Afterpay’s drop has broadened by almost 700 per cent, even as the Australian Buy Now, Pay Later (BNPL) company came near to seeing double their revenues last year.
The company put down most of its deteriorating profits to an increase in financial liabilities, specifically the increased value of options held in its UK operations ThinkSmart. Additionally, it attributed it also to rising share-based payment expenses for its employees, as its stock value skyrocketed. But despite the widening loss, Afterpay’s total income increased 78 per cent to $924.7 million.
There was a 63% increase in active users to 16.2 million, as well as 77% growth in merchants to 98,200. As for the company’s underlying sales using its service, that posted a 90% rise.
However its net profit margin on underlying sales fell from 2.3 to 2.1 per cent over the financial year.
The Rapid Rise of Afterpay
Afterpay’s founders Nick Molnar and Anthony Eisen popularised the BNPL brand to the extent that only a few weeks back the company was front and centre in a $39 billion takeover by Square in the US.
The Square takeover of Afterpay made it Australia’s largest corporate takeover ever in this country. Afterpay was listed on the Australian Stock Exchange in only 2016.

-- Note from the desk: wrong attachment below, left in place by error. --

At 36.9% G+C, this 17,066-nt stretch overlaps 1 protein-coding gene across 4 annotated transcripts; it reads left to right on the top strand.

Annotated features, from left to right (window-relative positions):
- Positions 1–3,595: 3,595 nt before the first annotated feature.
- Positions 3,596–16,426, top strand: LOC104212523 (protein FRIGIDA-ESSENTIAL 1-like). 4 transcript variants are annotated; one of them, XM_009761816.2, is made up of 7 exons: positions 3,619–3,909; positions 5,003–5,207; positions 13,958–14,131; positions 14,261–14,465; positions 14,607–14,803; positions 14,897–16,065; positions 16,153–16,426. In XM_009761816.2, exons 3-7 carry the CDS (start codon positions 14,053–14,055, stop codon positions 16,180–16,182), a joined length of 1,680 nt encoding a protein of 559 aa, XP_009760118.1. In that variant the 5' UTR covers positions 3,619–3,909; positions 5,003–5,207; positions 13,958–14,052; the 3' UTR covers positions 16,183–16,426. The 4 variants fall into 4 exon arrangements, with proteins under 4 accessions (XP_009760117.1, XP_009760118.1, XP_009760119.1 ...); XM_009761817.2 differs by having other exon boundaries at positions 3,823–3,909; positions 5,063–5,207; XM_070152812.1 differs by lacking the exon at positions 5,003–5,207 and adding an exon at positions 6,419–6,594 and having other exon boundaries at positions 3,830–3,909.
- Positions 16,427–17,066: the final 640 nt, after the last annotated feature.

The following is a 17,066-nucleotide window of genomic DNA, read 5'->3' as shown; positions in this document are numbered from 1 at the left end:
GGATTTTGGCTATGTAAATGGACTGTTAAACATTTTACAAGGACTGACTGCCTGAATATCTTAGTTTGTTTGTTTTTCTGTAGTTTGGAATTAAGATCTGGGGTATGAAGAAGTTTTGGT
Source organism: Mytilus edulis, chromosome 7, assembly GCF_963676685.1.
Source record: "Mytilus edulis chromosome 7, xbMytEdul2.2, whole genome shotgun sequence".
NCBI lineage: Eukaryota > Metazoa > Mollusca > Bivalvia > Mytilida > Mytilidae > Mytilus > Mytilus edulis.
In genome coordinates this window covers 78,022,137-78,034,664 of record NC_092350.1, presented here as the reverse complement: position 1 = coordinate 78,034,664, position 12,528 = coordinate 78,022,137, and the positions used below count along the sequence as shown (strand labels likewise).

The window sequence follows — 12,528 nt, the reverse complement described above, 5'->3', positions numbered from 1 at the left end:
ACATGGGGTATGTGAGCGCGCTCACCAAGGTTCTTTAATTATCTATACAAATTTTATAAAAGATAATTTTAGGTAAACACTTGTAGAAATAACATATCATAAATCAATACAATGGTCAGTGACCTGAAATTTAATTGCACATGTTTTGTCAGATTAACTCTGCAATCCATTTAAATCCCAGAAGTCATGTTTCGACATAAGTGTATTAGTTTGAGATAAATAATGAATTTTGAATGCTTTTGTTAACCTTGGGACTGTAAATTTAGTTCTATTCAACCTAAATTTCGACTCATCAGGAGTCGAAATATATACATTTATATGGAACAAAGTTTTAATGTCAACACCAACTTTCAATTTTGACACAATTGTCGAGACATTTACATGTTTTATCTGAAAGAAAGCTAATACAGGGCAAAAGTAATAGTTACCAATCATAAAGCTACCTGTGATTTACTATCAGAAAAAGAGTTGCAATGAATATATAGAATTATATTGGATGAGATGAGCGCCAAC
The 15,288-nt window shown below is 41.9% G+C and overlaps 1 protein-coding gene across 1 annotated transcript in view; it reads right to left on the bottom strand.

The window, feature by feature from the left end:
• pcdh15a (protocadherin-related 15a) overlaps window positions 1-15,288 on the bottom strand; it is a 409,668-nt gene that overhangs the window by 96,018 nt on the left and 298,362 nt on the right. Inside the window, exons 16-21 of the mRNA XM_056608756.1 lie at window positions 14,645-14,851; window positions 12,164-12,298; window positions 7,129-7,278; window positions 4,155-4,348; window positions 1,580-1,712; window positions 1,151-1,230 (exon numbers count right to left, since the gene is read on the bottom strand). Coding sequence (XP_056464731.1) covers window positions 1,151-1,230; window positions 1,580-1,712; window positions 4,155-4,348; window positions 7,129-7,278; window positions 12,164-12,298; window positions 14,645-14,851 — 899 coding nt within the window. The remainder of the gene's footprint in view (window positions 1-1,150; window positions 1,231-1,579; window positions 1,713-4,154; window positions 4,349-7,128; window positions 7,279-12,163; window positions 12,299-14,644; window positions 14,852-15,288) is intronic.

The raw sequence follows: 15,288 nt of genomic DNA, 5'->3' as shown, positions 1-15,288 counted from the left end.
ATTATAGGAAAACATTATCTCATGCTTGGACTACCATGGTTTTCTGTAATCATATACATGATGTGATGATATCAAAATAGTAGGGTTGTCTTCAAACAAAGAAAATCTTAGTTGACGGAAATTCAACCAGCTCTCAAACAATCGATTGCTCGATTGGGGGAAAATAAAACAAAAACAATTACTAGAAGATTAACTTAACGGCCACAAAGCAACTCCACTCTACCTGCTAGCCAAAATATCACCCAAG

Afterpay is a favourite amongst millennials and Gen Z users. These customers have spent a lot more online shopping during the global COVID-19 pandemic. The younger generation is choosing to shelve the credit card system in favour of the BNPL setup.
In the last three years, Afterpay has bolstered its dossier of fashion, beauty and health retailers. It now includes the likes of Pandora, Urban Outfitters (and sister brand Anthropologie), Adidas, Forever 21, Bed Bath and Beyond, and the Kim Kardashian owned KKW Beauty.
What began as a small business run by two men, who happened to be neighbours in their Rose Bay homes in Sydney, now lays claim to over 16 million customers. Add to that as well, approximately 100,000 merchants globally too.
31-year-old Molnar and 49-year-old Eisen, who are already titled billionaires, will become employees of the US-listed organisation Square once the takeover deal is finalised early next year. The pair now also rank in the AFR’s list of richest individuals as well as wealthiest bosses.
Tough Competition Ahead for Afterpay
Afterpay’s hold is still however small in comparison to Swedish adversary Klarna Group. Klarna, which the CBA has taken a stake in, has almost 90 million consumers covering 17 nations. And it also has 250,000 merchants on its books.
In 2020 Westpac announced a partnership with Afterpay to give the bank the edge of providing its 3.3 million Australian customers with transaction, savings, and other cash management tools.
Afterpay has faced regular regulatory pressure recently. However, ASIC is yet to regulate the sector, the way it has done with credit card companies. Despite standing still on regulating the sector, in a recent ASIC review the watchdog itself found that 1 in 5 consumers using the By Now, Pay Later platform did in fact miss making their payments altogether.